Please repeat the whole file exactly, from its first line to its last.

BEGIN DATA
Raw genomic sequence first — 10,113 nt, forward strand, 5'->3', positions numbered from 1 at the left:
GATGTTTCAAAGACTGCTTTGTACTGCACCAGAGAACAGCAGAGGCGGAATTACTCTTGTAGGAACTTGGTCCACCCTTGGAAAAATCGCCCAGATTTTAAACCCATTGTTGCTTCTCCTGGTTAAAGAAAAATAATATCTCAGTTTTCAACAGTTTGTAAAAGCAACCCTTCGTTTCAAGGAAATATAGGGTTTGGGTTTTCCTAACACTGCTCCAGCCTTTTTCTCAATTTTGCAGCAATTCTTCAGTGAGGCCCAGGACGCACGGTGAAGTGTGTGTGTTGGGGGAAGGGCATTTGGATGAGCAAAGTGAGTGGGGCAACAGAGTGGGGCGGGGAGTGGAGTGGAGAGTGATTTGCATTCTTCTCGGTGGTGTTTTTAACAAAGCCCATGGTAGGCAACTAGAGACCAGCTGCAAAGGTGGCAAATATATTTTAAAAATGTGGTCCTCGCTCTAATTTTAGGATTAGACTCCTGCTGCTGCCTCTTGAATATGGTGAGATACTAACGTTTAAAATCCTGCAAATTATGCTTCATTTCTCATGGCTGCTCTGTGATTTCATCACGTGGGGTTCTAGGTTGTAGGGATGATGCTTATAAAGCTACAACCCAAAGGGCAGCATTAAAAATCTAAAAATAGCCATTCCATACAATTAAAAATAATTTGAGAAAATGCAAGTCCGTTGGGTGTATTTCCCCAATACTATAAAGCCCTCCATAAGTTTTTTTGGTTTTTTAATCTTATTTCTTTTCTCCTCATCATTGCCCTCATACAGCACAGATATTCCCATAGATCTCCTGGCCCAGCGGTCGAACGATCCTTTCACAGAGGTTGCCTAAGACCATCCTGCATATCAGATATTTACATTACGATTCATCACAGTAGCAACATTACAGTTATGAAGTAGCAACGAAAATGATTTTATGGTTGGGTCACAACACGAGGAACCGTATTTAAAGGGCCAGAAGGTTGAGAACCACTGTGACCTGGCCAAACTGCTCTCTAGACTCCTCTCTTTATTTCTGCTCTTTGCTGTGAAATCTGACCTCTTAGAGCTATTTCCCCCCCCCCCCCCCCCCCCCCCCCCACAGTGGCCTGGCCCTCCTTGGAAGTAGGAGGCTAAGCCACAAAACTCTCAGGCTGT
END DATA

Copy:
Raw genomic sequence first — 10,113 nt, forward strand, 5'->3', positions numbered from 1 at the left:
GATGTTTCAAAGACTGCTTTGTACTGCACCAGAGAACAGCAGAGGCGGAATTACTCTTGTAGGAACTTGGTCCACCCTTGGAAAAATCGCCCAGATTTTAAACCCATTGTTGCTTCTCCTGGTTAAAGAAAAATAATATCTCAGTTTTCAACAGTTTGTAAAAGCAACCCTTCGTTTCAAGGAAATATAGGGTTTGGGTTTTCCTAACACTGCTCCAGCCTTTTTCTCAATTTTGCAGCAATTCTTCAGTGAGGCCCAGGACGCACGGTGAAGTGTGTGTGTTGGGGGAAGGGCATTTGGATGAGCAAAGTGAGTGGGGCAACAGAGTGGGGCGGGGAGTGGAGTGGAGAGTGATTTGCATTCTTCTCGGTGGTGTTTTTAACAAAGCCCATGGTAGGCAACTAGAGACCAGCTGCAAAGGTGGCAAATATATTTTAAAAATGTGGTCCTCGCTCTAATTTTAGGATTAGACTCCTGCTGCTGCCTCTTGAATATGGTGAGATACTAACGTTTAAAATCCTGCAAATTATGCTTCATTTCTCATGGCTGCTCTGTGATTTCATCACGTGGGGTTCTAGGTTGTAGGGATGATGCTTATAAAGCTACAACCCAAAGGGCAGCATTAAAAATCTAAAAATAGCCATTCCATACAATTAAAAATAATTTGAGAAAATGCAAGTCCGTTGGGTGTATTTCCCCAATACTATAAAGCCCTCCATAAGTTTTTTTGGTTTTTTAATCTTATTTCTTTTCTCCTCATCATTGCCCTCATACAGCACAGATATTCCCATAGATCTCCTGGCCCAGCGGTCGAACGATCCTTTCACAGAGGTTGCCTAAGACCATCCTGCATATCAGATATTTACATTACGATTCATCACAGTAGCAACATTACAGTTATGAAGTAGCAACGAAAATGATTTTATGGTTGGGTCACAACACGAGGAACCGTATTTAAAGGGCCAGAAGGTTGAGAACCACTGTGACCTGGCCAAACTGCTCTCTAGACTCCTCTCTTTATTTCTGCTCTTTGCTGTGAAATCTGACCTCTTAGAGCTATTTCCCCCCCCCCCCCCCCCCCCCCCCCCACAGTGGCCTGGCCCTCCTTGGAAGTAGGAGGCTAAGCCACAAAACTCTCAGGCTGT